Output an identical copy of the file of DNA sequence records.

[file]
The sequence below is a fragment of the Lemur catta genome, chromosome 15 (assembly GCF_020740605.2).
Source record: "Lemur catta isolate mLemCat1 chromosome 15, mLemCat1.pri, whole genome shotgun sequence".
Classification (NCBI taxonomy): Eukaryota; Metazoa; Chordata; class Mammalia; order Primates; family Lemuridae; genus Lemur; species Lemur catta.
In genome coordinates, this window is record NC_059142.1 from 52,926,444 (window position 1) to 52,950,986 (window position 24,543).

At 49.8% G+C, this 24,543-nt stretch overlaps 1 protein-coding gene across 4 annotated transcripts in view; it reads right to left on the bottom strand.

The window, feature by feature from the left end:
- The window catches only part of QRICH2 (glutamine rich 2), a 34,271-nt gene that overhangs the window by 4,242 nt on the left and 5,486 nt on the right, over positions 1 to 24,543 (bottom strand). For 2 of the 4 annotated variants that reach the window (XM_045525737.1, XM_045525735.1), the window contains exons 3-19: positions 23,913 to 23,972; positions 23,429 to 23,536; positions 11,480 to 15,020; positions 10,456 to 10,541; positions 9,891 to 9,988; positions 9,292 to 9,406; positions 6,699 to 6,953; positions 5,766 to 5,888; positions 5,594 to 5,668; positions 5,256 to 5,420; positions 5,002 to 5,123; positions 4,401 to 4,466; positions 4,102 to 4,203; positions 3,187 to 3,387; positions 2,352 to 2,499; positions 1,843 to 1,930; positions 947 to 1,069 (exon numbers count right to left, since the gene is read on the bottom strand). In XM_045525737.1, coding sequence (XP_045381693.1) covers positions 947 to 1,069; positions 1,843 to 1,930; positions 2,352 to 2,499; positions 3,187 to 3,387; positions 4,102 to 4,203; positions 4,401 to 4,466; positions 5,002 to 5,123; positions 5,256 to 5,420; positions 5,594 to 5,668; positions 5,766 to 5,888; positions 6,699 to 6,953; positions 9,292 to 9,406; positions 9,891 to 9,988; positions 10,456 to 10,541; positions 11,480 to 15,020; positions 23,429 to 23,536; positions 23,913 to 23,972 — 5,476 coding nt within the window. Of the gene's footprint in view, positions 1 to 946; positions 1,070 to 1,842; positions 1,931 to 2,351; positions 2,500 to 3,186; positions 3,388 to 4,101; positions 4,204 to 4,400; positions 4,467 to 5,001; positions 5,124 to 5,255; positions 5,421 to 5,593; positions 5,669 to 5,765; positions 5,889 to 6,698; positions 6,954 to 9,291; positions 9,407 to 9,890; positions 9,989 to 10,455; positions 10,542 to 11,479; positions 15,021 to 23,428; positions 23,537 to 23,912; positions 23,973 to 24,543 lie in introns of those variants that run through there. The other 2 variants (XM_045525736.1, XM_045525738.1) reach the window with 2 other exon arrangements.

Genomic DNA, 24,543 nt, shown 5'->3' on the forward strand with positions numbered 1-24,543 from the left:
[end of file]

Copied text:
The sequence below is a fragment of the Lemur catta genome, chromosome 15 (assembly GCF_020740605.2).
Source record: "Lemur catta isolate mLemCat1 chromosome 15, mLemCat1.pri, whole genome shotgun sequence".
Classification (NCBI taxonomy): Eukaryota; Metazoa; Chordata; class Mammalia; order Primates; family Lemuridae; genus Lemur; species Lemur catta.
In genome coordinates, this window is record NC_059142.1 from 52,926,444 (window position 1) to 52,950,986 (window position 24,543).

At 49.8% G+C, this 24,543-nt stretch overlaps 1 protein-coding gene across 4 annotated transcripts in view; it reads right to left on the bottom strand.

The window, feature by feature from the left end:
- The window catches only part of QRICH2 (glutamine rich 2), a 34,271-nt gene that overhangs the window by 4,242 nt on the left and 5,486 nt on the right, over positions 1 to 24,543 (bottom strand). For 2 of the 4 annotated variants that reach the window (XM_045525737.1, XM_045525735.1), the window contains exons 3-19: positions 23,913 to 23,972; positions 23,429 to 23,536; positions 11,480 to 15,020; positions 10,456 to 10,541; positions 9,891 to 9,988; positions 9,292 to 9,406; positions 6,699 to 6,953; positions 5,766 to 5,888; positions 5,594 to 5,668; positions 5,256 to 5,420; positions 5,002 to 5,123; positions 4,401 to 4,466; positions 4,102 to 4,203; positions 3,187 to 3,387; positions 2,352 to 2,499; positions 1,843 to 1,930; positions 947 to 1,069 (exon numbers count right to left, since the gene is read on the bottom strand). In XM_045525737.1, coding sequence (XP_045381693.1) covers positions 947 to 1,069; positions 1,843 to 1,930; positions 2,352 to 2,499; positions 3,187 to 3,387; positions 4,102 to 4,203; positions 4,401 to 4,466; positions 5,002 to 5,123; positions 5,256 to 5,420; positions 5,594 to 5,668; positions 5,766 to 5,888; positions 6,699 to 6,953; positions 9,292 to 9,406; positions 9,891 to 9,988; positions 10,456 to 10,541; positions 11,480 to 15,020; positions 23,429 to 23,536; positions 23,913 to 23,972 — 5,476 coding nt within the window. Of the gene's footprint in view, positions 1 to 946; positions 1,070 to 1,842; positions 1,931 to 2,351; positions 2,500 to 3,186; positions 3,388 to 4,101; positions 4,204 to 4,400; positions 4,467 to 5,001; positions 5,124 to 5,255; positions 5,421 to 5,593; positions 5,669 to 5,765; positions 5,889 to 6,698; positions 6,954 to 9,291; positions 9,407 to 9,890; positions 9,989 to 10,455; positions 10,542 to 11,479; positions 15,021 to 23,428; positions 23,537 to 23,912; positions 23,973 to 24,543 lie in introns of those variants that run through there. The other 2 variants (XM_045525736.1, XM_045525738.1) reach the window with 2 other exon arrangements.

Genomic DNA, 24,543 nt, shown 5'->3' on the forward strand with positions numbered 1-24,543 from the left: